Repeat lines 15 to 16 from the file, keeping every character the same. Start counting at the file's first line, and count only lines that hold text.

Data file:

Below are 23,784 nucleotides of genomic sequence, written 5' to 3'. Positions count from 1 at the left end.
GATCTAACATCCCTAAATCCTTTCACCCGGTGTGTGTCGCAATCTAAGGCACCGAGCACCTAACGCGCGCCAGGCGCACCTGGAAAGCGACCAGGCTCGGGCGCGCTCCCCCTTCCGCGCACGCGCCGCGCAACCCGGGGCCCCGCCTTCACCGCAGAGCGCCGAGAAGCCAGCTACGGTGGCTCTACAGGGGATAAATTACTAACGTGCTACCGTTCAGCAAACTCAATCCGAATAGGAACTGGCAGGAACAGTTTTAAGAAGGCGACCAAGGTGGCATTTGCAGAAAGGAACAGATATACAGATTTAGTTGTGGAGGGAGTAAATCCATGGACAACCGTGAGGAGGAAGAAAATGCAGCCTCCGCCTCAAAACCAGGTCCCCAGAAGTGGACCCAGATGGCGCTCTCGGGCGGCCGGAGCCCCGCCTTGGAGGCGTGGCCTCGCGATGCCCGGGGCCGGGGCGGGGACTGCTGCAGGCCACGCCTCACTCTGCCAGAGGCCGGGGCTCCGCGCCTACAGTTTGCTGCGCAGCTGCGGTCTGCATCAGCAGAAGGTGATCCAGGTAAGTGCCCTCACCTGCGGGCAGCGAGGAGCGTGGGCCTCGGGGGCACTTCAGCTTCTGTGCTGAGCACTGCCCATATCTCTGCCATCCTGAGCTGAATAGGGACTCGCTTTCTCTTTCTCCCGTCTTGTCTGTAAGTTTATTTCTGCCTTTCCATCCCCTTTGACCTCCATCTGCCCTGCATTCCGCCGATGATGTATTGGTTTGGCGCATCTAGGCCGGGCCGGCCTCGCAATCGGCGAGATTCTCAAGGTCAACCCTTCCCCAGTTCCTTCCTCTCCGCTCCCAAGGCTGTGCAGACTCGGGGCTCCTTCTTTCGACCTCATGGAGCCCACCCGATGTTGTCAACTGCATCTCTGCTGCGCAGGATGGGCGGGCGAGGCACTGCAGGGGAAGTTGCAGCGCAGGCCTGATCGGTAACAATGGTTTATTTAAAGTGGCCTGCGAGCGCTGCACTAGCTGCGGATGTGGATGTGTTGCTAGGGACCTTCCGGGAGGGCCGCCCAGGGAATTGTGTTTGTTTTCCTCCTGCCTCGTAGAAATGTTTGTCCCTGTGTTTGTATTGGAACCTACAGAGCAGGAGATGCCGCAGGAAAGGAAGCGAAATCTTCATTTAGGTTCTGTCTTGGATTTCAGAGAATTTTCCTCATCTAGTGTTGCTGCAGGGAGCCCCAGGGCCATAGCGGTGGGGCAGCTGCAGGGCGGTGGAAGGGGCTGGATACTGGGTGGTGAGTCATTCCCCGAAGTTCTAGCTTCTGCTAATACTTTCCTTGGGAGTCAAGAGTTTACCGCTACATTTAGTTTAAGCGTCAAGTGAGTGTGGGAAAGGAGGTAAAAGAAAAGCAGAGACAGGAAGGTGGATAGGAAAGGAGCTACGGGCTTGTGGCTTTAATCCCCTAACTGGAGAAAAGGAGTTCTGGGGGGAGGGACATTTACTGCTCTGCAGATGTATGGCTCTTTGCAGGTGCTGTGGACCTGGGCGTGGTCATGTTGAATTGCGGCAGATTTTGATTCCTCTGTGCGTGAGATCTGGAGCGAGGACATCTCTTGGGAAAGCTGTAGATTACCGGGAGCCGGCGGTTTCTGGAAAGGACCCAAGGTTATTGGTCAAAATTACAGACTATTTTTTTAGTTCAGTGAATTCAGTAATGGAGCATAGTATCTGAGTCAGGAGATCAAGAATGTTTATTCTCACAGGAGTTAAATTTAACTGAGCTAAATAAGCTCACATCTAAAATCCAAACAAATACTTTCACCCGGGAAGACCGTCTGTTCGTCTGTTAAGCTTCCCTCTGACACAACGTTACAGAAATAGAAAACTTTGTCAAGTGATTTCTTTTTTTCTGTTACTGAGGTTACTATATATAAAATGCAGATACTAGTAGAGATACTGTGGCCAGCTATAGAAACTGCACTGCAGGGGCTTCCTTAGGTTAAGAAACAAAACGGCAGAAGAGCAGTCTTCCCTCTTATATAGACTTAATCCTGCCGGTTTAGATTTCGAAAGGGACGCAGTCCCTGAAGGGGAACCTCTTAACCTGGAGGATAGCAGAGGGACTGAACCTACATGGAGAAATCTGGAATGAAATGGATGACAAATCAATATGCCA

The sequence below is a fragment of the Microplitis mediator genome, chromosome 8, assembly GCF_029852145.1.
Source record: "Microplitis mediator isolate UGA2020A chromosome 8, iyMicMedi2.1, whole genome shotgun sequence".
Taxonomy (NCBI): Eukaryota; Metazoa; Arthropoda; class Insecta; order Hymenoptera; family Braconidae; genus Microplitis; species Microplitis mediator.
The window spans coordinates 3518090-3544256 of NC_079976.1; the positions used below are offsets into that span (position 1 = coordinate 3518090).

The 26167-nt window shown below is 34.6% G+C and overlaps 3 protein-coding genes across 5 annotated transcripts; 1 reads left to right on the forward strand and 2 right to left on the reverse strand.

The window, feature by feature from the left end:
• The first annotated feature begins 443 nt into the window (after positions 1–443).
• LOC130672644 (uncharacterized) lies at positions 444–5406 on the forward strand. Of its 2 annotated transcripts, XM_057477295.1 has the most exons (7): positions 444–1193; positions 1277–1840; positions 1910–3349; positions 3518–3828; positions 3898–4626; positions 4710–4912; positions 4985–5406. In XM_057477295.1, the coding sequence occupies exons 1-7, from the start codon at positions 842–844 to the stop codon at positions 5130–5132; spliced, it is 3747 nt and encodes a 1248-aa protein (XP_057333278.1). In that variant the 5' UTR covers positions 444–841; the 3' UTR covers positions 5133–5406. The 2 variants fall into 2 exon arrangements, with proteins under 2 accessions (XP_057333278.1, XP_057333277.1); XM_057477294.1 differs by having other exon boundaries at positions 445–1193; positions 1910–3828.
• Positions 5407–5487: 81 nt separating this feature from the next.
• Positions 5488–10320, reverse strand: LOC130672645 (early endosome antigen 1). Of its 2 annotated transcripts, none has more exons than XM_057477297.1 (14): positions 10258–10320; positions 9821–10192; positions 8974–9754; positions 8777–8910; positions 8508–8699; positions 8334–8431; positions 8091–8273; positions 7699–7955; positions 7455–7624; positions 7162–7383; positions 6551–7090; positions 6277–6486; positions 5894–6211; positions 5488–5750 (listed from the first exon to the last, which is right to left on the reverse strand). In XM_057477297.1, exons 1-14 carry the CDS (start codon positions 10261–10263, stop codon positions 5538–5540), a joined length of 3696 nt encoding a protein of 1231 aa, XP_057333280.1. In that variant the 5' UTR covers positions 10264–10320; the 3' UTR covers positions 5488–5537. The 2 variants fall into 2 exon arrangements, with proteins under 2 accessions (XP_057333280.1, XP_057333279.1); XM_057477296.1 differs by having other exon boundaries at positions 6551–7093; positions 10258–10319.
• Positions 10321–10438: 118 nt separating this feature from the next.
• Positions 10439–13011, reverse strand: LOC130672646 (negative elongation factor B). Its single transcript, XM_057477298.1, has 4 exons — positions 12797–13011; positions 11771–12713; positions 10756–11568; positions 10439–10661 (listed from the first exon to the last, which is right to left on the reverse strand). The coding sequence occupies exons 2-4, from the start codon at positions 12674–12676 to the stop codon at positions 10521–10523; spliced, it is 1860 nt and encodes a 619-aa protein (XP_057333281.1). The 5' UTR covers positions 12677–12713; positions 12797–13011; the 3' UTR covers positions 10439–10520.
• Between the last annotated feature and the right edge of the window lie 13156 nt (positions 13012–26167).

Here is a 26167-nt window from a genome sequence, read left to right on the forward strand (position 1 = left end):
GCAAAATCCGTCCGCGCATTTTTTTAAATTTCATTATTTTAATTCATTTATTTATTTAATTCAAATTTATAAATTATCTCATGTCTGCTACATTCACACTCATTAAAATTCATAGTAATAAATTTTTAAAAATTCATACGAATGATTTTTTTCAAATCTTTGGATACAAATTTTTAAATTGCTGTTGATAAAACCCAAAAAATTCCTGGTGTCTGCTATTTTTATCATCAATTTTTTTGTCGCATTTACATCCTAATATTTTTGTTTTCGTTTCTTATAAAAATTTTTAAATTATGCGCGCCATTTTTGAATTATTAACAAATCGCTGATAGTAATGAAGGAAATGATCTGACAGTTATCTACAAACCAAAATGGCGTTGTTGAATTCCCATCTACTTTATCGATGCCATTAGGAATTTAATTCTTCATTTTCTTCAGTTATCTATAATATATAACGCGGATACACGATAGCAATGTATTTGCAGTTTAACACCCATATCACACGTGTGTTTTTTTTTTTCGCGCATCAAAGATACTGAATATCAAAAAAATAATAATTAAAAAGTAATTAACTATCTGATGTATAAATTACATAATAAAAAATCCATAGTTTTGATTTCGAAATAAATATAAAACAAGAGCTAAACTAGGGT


• Between the last annotated feature and the right edge of the window lie 13156 nt (positions 13012–26167).

Here is a 26167-nt window from a genome sequence, read left to right on the forward strand (position 1 = left end):